I know exactly you’re talking about! And my solution is to create an appearance of scarcity. Don’t allow your stash to be easily accessible. That might mean packing nonperishables in boxes and taping them shut. Or keeping breakfast cereals, canned good, etc. etc. under beds or on high shelves that are out of easy-reach. Motto: Out of sight, out of mind. Think about it. If your bathroom is stocked with rolls of toilet tissue out in the open, it’s human nature to use it with abandon. But if you sit down and see precious little left on the ONLY ROLL IN THE HOUSE (haha, you want to make it seem like this), most people (even children) will go easy. They don’t have to know you have a year’s worth in the garage on a high shelf in an unmarked box 🙂

      Reply
  3. Kim says:

    I am a Reserve Shopper. It was much harder to be a Reserve Shopper when my husband and I were young and broke but, even so, I still managed to put a thing or two aside when I had a few extra pennies. I now have, in my 60s, what my daughter fondly refers to as “Mom’s bunker”. When Covid first hit the news cycles and we heard rumbling about possible supply chain issues, I made it my business to further stock up on items that were likely to become hard to come by. I watched for sales and bought extra of many, many things. I likely won’t have to purchase toilet paper, for example, until some time in 2024, lol! I was looking at not only supply chain issues but the expected price increases that I knew would occur even after supply chains were reestablished. My family appreciates my foresight. So does my wallet.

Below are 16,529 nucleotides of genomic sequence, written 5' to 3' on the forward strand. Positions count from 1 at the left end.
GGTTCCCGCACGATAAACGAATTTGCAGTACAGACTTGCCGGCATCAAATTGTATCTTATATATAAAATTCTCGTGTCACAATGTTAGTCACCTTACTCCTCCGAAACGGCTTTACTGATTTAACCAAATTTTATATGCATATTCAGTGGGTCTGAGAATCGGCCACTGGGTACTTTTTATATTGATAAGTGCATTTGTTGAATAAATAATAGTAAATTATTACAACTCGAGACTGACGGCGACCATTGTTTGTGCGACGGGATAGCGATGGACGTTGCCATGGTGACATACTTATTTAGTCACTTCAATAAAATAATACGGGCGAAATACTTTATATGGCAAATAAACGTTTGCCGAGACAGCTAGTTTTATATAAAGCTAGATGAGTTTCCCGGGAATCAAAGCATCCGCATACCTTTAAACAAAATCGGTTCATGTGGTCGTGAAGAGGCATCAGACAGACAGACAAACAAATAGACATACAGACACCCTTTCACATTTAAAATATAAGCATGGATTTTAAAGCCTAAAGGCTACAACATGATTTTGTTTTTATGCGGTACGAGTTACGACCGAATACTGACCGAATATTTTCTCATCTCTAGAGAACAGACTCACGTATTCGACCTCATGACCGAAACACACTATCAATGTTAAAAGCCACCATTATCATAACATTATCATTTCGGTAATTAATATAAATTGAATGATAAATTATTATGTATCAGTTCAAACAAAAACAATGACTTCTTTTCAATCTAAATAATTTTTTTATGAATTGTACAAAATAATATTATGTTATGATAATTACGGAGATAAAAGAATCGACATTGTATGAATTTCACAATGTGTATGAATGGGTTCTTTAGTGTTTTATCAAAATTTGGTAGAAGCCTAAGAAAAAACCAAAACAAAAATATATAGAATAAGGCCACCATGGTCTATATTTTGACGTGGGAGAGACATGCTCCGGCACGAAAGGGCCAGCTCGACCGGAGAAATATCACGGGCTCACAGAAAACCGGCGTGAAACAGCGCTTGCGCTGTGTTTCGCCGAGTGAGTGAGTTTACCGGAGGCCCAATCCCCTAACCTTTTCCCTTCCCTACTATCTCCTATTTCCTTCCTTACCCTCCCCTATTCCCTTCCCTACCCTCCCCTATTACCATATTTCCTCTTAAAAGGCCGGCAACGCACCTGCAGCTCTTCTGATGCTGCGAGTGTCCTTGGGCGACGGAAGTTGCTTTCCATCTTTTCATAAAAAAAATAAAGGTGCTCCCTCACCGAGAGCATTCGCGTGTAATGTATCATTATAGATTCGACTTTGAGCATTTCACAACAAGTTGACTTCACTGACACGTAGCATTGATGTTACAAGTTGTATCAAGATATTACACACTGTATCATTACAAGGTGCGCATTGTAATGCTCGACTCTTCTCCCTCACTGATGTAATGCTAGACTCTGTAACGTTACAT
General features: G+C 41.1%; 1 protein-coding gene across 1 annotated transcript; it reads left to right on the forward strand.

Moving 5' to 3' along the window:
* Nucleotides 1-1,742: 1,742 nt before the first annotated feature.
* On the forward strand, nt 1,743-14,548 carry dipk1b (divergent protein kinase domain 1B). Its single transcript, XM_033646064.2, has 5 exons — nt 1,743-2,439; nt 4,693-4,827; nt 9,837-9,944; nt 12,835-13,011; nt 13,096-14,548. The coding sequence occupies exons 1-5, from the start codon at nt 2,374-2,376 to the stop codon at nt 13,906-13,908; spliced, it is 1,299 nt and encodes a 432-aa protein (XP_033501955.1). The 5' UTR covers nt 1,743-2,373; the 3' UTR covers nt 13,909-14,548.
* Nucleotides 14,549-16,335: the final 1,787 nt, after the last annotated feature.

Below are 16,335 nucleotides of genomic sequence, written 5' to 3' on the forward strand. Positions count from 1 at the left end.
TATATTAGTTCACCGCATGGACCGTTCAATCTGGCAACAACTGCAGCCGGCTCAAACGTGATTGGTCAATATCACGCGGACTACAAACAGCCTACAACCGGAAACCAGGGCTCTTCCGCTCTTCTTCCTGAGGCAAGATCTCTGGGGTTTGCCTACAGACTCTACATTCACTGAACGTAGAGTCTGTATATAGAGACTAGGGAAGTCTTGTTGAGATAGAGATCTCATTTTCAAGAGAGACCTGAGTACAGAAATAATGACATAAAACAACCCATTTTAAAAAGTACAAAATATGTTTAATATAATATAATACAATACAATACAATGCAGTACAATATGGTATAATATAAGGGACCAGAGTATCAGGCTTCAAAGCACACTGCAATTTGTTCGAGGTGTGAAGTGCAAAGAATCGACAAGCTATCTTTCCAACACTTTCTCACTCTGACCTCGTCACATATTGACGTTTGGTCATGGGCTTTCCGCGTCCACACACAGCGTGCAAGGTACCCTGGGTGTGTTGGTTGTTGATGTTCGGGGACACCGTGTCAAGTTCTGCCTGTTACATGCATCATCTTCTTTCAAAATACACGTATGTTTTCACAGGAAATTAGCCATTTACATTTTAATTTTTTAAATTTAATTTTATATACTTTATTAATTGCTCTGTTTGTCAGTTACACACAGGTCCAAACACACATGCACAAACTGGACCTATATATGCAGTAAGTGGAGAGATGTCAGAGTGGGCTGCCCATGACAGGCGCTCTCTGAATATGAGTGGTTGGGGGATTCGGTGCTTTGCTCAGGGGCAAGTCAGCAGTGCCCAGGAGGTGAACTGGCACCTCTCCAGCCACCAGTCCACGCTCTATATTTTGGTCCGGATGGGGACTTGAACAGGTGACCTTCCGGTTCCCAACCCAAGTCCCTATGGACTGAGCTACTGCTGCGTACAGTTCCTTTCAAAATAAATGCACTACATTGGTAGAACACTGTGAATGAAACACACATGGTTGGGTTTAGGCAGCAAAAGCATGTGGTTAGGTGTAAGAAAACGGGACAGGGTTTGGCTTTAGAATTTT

Reply
  4. Cathy down on the farm... says:

    I always keep a big stash of dried bags of all kinds of beans including black beans. lentils and dried peas on hand. MIxed with last Summer’s garden tomatoes, asparagus, zucchini, and squash (from the freezer) and spices cooked in an instant pot, I can eat on this for a week. My husband is pickier than me, however. I try and eat OMAD (one meal a day) and this is also helpful. I think shopping the sales, as you have said, Mary, and skipping a few meals, here and there, is not only healthy for our pocketbooks but for our waistlines! 🙂

    Reply
  5. Valarue says:

    I do both. We have an upright freezer and a shelving unit in our basement which I stock. But I also “needs” shop since our menus are not necessarily on repeat. We love all types of ethnic foods and love trying new recipes. I have found lower priced ingredients atIndian, Oriental or Hispanic, etc. food stores.

    Reply

Leave a Reply

Want to join the discussion?
Feel free to contribute!

Leave a Reply

Your email address will not be published. Required fields are marked *